Orange hawkweed2017-07-24T20:00:30+00:00

Orange hawkweed

Hieracium aurantiacum

Keys to Identification

  • Orange hawkweed is a perennial member of the Sunflower family (Asteraceae)
  • It likes moist grassy areas and can be found along creeks, in meadows, and along rights-of-way
  • Reproduces by runners and by seed
  • Each bright orange flower is between 1/2 to 1 inch wide. They are grouped at the top of a slender stem and tend to close up when it is shady, making the plants difficult to see
  • Hairy leaves are found at the base of the plant
  • Orange hawkweed is found in only a few places in Colorado and is on the A List, requiring eradication

This information courtesy of the Colorado Natural Areas Program

Family

Sunflower (Asteraceae)

Other Names

Devil’s paintbrush

USDA Code

HIAU

Legal Status

Colorado Noxious Weed List A

Notify your county weed supervisor if you find this plant!

Identification

Lifecycle

Perennial

Growth form

Forb

Flower

Orange in groups of up to 13 at the end of stem. June-July.

Seeds/Fruit

With papus.

Leaves

Basal. Dark green hairy.

Stems

Fine, leafless. 1-2 ft tall with stiff hairs.

Roots

Fibrous spreading with stolons at nodes.

Seedling

Seedling leaves have bristly hairs.

Similar Species

Exotics

Yellow hawkweed.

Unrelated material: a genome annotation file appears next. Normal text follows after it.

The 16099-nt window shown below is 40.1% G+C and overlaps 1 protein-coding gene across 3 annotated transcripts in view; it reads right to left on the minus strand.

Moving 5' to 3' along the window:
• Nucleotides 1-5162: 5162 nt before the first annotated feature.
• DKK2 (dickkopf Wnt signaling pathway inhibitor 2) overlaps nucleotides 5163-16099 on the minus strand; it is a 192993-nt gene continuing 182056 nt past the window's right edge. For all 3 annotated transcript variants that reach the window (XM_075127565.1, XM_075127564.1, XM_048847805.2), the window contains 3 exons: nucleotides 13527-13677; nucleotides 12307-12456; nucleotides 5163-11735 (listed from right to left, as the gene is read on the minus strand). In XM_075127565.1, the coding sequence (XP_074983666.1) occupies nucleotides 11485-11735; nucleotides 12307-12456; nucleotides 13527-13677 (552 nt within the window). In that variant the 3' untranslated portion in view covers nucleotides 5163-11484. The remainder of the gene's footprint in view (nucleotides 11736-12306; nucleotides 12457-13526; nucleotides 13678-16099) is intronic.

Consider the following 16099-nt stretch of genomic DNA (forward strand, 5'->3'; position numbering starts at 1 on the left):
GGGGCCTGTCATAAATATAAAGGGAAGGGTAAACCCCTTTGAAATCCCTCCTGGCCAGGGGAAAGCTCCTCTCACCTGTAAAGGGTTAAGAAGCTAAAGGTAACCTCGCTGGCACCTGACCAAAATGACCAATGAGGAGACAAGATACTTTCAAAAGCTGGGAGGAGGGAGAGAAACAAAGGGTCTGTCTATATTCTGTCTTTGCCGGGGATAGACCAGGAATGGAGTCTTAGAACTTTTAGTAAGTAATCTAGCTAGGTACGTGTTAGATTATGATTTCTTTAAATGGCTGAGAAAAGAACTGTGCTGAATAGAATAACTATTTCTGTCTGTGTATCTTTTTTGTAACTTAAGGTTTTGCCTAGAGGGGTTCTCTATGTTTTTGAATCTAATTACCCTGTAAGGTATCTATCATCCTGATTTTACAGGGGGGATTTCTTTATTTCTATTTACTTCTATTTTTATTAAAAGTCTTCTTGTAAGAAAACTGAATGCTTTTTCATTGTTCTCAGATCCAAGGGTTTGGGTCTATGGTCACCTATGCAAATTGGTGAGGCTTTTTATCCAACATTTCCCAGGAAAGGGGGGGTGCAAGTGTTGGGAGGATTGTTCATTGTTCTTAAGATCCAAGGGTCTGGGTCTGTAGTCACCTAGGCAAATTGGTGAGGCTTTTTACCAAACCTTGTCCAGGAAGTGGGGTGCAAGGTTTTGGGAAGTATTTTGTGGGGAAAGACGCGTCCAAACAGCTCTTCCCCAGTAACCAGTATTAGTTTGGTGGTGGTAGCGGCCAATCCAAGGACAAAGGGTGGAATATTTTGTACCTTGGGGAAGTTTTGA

Natives

Native hawkweeds and false dandelion.

Impacts

Agricultural

Infests hay fields, animals will not feed.

Ecological

Forms mats that prevent other plants from growing.

Habitat and Distribution

General requirements

Likes shady areas. Can be found in grassy areas, moist pastures, stream banks.

Distribution

Found in a number of counties in Colorado in small populations. Also found throughout northern US.

Historical

Native to Europe.

Biology/Ecology

Life cycle

Perennial plants form rosettes in spring and early summer, spread primarily through stolons. Plants flower in June-July.

Mode of reproduction

Seed, stolons, rhizomes.

Seed production

Each stem may produce thousands of seeds.

Seed bank

Not known.

Dispersal

Wildflower seed mixes, wind, water and possibly animals.

References

Callihan, R.H., L.M. Wilson, J.P. McCaffery, T.W. Miller, 1997. Hawkweeds. Pacific Northwest Extension Publication 499. Cooperatively published by the University of Idaho Cooperative Extension, Oregon State Cooperative Extension Service, Washington State Cooperative Extension and the U.S. Department of Agriculture.

Hoffman, R. & K. Kearns, Eds.. 1997. Wisconsin Manual of Control Recommendations for Ecologically Invasive Plants. Wisconsin Dept. Natural Resources. Madison, Wisconsin.. 102pp.

Whitson, T.D. (Ed.) et al.. 1996. Weeds of the West. Western Society of Weed Science in cooperation with Cooperative Extension Services, University of Wyoming. Laramie, Wyoming. 630pp.

Back to Weed List

Photos courtesy of La Plata County